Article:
- Evaluate the relationship with the Buyer by looking at past history with the Buyer, any existing business and their perception of the relationship they have with Buyer’s decision makers.
- Try to obtain information about the specific procurement that helps understand the leverage they may have and their chance of winning by seeking to uncover the Buyer’s goals, budget, schedule, importance.
- Try to understand their potential competition for the work and leverage by looking at:
- whether they may have helped define or create the specifications or RFP;
- whether they may have been specified by a customer;
- who the competition is and how aggressive they will be;
- their ability meet the contract requirements.
- Analyze whether winning this business will provide them with other opportunities where pricing aggressively on this can provide an annuity stream of business or the ability to generate more income from the business by up selling or cross selling.
Monday, January 3, 2011
Supplier Qualifications of the Buyer
Just as Buyer’s may qualify a Supplier, as part of the sales process many Suppliers will qualify the Buyer as a potential customer. Suppliers will qualify the Buyer to make sure they can pay the bill if they will be extending credit to the Buyer. Supplier qualification’s are also used to determine their probability of winning the business and establish what it would take them to win the business.
Responding to a major bid or proposal can cost a Supplier a significant amount of time, money and resources. Before they make those investments they will do several things:
If the Supplier is successful in getting much of this information they will have a good idea of what it will take for them to win the business if they want to go after it.
If their assessment is that they don’t have a high probability of winning the business or the cost to win the business would be too great, they may opt out of bidding or proposing. They may also provide what I call a “courtesy” bid or proposal. Rather than tell the Buyer that they are not interested (which may prevent them from being asked to bid in the future), a courtesy bid or proposal is not aggressively try to win the business. They spend a lot less time preparing it. The one thing they make sure of is at the price they quote, they will make their desired profit. They may not need or want the work, but at that price they would be willing to do it.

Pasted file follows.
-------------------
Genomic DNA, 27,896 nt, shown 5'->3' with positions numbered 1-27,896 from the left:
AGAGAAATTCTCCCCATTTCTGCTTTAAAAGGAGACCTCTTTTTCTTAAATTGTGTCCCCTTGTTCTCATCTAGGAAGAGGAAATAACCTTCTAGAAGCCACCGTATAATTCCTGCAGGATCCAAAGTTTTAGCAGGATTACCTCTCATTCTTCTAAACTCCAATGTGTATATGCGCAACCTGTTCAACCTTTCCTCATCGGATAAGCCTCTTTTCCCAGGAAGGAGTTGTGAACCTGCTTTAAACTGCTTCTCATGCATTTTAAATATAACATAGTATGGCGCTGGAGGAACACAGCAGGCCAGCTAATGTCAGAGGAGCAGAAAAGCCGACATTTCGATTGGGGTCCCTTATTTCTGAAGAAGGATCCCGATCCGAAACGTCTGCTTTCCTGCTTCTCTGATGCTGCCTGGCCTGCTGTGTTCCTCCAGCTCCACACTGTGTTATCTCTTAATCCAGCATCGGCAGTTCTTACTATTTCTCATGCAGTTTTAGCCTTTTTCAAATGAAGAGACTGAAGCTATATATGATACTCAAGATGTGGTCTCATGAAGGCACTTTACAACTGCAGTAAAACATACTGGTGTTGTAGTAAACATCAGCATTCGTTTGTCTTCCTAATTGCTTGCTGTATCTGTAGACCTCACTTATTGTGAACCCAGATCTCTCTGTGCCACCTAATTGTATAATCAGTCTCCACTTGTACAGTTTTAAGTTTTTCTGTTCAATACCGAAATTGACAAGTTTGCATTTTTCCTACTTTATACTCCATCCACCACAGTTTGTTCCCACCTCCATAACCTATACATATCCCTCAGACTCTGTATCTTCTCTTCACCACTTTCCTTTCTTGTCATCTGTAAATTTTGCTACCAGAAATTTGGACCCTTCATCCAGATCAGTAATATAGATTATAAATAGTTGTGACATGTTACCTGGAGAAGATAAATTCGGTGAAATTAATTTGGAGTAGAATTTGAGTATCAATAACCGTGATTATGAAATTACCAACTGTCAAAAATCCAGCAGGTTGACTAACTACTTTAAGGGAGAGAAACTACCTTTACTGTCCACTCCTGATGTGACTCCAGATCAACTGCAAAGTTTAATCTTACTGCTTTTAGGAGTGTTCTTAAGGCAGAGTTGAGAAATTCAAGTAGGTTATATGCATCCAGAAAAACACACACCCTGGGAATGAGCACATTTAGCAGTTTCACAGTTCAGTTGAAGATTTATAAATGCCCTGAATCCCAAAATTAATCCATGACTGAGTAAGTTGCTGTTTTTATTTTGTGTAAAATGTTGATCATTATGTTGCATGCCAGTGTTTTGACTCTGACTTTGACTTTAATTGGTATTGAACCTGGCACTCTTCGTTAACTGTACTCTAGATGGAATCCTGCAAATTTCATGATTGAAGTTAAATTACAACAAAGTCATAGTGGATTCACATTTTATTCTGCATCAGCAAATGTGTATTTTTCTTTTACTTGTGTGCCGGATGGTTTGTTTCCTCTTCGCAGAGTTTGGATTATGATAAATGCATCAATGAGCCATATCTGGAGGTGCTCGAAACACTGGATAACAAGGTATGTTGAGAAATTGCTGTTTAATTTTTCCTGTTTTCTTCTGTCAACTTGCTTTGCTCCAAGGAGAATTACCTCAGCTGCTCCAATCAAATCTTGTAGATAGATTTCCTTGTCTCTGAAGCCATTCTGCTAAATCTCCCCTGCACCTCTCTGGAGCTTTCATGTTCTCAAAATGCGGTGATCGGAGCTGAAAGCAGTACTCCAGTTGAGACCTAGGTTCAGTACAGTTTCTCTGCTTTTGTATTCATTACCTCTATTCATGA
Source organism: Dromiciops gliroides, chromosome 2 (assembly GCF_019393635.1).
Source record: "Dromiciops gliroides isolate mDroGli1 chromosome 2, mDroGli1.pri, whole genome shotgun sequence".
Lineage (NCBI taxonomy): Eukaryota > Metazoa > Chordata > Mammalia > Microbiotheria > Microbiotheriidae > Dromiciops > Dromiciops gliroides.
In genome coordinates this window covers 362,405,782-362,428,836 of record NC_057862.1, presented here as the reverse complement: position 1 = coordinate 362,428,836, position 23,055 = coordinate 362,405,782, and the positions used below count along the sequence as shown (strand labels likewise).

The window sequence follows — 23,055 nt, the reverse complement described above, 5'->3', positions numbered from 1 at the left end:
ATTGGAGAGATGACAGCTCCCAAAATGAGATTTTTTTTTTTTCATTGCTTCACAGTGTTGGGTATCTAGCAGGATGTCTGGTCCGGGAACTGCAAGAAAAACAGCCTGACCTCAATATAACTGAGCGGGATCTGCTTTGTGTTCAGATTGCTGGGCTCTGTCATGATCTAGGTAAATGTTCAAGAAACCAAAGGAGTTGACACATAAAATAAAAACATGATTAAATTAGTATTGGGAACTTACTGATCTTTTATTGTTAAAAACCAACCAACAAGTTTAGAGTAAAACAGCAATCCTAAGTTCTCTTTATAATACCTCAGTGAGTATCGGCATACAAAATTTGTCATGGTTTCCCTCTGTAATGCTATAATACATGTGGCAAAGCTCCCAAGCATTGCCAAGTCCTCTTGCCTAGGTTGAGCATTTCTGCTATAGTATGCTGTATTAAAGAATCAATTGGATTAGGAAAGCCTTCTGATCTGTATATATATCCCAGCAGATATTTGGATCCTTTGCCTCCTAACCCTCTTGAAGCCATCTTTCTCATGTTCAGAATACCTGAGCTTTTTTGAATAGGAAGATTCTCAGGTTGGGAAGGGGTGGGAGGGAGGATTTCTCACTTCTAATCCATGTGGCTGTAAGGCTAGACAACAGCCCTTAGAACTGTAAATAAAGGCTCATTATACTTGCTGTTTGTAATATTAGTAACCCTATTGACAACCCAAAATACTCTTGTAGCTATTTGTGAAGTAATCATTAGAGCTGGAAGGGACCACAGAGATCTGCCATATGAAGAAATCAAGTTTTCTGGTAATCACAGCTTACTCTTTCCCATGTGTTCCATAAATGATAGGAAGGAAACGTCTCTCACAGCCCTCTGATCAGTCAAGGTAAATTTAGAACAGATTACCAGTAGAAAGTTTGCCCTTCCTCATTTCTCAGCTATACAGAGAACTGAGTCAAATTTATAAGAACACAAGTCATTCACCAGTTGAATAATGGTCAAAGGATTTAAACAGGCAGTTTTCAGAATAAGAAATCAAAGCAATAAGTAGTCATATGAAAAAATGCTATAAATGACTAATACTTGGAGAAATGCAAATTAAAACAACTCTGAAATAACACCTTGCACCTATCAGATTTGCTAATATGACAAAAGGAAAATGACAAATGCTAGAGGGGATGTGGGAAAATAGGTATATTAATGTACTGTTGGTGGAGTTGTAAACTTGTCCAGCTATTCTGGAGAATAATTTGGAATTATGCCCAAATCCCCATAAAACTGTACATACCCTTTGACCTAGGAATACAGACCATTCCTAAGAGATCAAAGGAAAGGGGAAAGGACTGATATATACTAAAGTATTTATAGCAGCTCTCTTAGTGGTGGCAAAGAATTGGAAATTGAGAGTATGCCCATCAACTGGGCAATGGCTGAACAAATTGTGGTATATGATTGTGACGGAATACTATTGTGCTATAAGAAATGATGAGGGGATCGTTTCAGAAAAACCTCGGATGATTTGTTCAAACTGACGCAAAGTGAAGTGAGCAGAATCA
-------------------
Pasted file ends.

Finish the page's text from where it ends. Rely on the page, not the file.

There is a balancing act that must occur in terms of managing the information that you disclose to the Supplier. The same information the Supplier wants to discover to assess their chances of winning the business is also information that may impact the Buyer’s leverage in the negotiation.
Concessions require uncertainty and the higher probability they feel their chance of getting the business, the fewer concessions they will feel they need to make. You may need to disclose some information to get and retain their interest, but not so much that you lose leverage. I would never disclose anything where from that information they can assume that they have a lock on the business or that it’s their business to lose. For example, if you disclose the urgency and schedule and their knowledge of the competition would tell them that that they are the only one that can meet that schedule, you’ve lost significant leverage. Disclosing the urgency can also be used against you in the negotiation where they could use delaying tactics to avoid making concessions.
There is nothing wrong with disclosing urgency if you have multiple qualified suppliers you are negotiating with and you create deadlines for actions where they know if they don’t respond quickly you’ll move on to negotiating with the next Supplier.